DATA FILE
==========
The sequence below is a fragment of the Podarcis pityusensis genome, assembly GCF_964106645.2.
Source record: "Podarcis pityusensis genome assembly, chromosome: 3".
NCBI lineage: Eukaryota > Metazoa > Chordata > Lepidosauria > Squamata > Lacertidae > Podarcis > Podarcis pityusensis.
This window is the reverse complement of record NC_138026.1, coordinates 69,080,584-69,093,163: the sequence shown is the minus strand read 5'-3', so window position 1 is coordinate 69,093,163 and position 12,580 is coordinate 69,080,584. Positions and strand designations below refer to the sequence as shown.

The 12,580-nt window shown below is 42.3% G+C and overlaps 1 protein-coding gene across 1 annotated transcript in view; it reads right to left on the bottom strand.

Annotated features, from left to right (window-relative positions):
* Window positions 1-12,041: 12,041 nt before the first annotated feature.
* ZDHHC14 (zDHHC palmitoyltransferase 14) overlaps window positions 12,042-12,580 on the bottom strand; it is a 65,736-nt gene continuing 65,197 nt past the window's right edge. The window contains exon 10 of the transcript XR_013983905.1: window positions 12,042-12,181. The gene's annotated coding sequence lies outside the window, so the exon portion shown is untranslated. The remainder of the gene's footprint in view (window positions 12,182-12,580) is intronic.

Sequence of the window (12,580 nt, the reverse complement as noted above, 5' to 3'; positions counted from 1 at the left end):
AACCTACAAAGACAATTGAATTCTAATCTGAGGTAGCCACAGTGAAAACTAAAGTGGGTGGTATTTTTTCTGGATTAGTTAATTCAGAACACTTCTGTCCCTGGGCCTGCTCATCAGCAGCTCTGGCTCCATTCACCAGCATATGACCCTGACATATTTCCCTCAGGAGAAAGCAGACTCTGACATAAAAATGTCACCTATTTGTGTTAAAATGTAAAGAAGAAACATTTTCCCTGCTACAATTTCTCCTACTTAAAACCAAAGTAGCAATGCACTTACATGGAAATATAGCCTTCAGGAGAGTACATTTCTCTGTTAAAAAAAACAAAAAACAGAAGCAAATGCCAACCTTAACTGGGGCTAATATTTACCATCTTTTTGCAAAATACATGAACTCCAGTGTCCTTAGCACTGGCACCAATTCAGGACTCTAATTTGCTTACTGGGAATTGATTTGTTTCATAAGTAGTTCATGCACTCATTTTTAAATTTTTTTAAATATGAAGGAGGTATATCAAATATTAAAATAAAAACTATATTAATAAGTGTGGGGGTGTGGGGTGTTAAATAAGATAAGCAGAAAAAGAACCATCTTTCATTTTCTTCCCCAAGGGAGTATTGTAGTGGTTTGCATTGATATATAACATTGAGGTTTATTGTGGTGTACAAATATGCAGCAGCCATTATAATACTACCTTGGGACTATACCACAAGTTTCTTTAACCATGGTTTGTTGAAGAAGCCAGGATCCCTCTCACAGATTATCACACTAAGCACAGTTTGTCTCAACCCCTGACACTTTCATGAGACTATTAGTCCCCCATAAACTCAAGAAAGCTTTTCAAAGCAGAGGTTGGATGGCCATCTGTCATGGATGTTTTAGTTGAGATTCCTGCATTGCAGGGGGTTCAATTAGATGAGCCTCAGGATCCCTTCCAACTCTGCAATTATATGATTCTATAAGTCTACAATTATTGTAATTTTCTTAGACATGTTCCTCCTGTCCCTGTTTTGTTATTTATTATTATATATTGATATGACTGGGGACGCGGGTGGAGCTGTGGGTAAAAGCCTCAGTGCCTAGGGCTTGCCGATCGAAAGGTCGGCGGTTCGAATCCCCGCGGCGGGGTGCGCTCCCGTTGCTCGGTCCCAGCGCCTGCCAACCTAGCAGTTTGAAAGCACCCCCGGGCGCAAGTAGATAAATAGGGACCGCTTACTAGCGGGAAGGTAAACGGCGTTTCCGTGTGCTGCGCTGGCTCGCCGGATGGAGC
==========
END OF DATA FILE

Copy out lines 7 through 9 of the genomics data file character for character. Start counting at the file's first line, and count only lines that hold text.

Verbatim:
* Window positions 1-12,041: 12,041 nt before the first annotated feature.
* ZDHHC14 (zDHHC palmitoyltransferase 14) overlaps window positions 12,042-12,580 on the bottom strand; it is a 65,736-nt gene continuing 65,197 nt past the window's right edge. The window contains exon 10 of the transcript XR_013983905.1: window positions 12,042-12,181. The gene's annotated coding sequence lies outside the window, so the exon portion shown is untranslated. The remainder of the gene's footprint in view (window positions 12,182-12,580) is intronic.

Sequence of the window (12,580 nt, the reverse complement as noted above, 5' to 3'; positions counted from 1 at the left end):